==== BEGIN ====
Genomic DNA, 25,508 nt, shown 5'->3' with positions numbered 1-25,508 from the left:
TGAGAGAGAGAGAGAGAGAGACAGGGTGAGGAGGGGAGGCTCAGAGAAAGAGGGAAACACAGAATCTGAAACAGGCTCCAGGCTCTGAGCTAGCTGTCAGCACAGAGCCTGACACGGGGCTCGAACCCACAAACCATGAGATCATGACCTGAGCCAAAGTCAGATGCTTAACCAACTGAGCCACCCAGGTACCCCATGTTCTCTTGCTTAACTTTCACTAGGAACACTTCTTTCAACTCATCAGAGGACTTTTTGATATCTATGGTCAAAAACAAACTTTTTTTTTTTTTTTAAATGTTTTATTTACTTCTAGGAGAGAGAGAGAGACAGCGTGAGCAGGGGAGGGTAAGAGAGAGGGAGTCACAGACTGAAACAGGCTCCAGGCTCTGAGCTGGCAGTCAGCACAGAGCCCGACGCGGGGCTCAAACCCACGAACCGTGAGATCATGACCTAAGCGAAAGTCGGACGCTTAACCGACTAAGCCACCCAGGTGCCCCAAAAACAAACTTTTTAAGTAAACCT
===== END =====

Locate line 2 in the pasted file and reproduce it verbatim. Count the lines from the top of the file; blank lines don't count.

TGAGAGAGAGAGAGAGAGAGACAGGGTGAGGAGGGGAGGCTCAGAGAAAGAGGGAAACACAGAATCTGAAACAGGCTCCAGGCTCTGAGCTAGCTGTCAGCACAGAGCCTGACACGGGGCTCGAACCCACAAACCATGAGATCATGACCTGAGCCAAAGTCAGATGCTTAACCAACTGAGCCACCCAGGTACCCCATGTTCTCTTGCTTAACTTTCACTAGGAACACTTCTTTCAACTCATCAGAGGACTTTTTGATATCTATGGTCAAAAACAAACTTTTTTTTTTTTTTTAAATGTTTTATTTACTTCTAGGAGAGAGAGAGAGACAGCGTGAGCAGGGGAGGGTAAGAGAGAGGGAGTCACAGACTGAAACAGGCTCCAGGCTCTGAGCTGGCAGTCAGCACAGAGCCCGACGCGGGGCTCAAACCCACGAACCGTGAGATCATGACCTAAGCGAAAGTCGGACGCTTAACCGACTAAGCCACCCAGGTGCCCCAAAAACAAACTTTTTAAGTAAACCT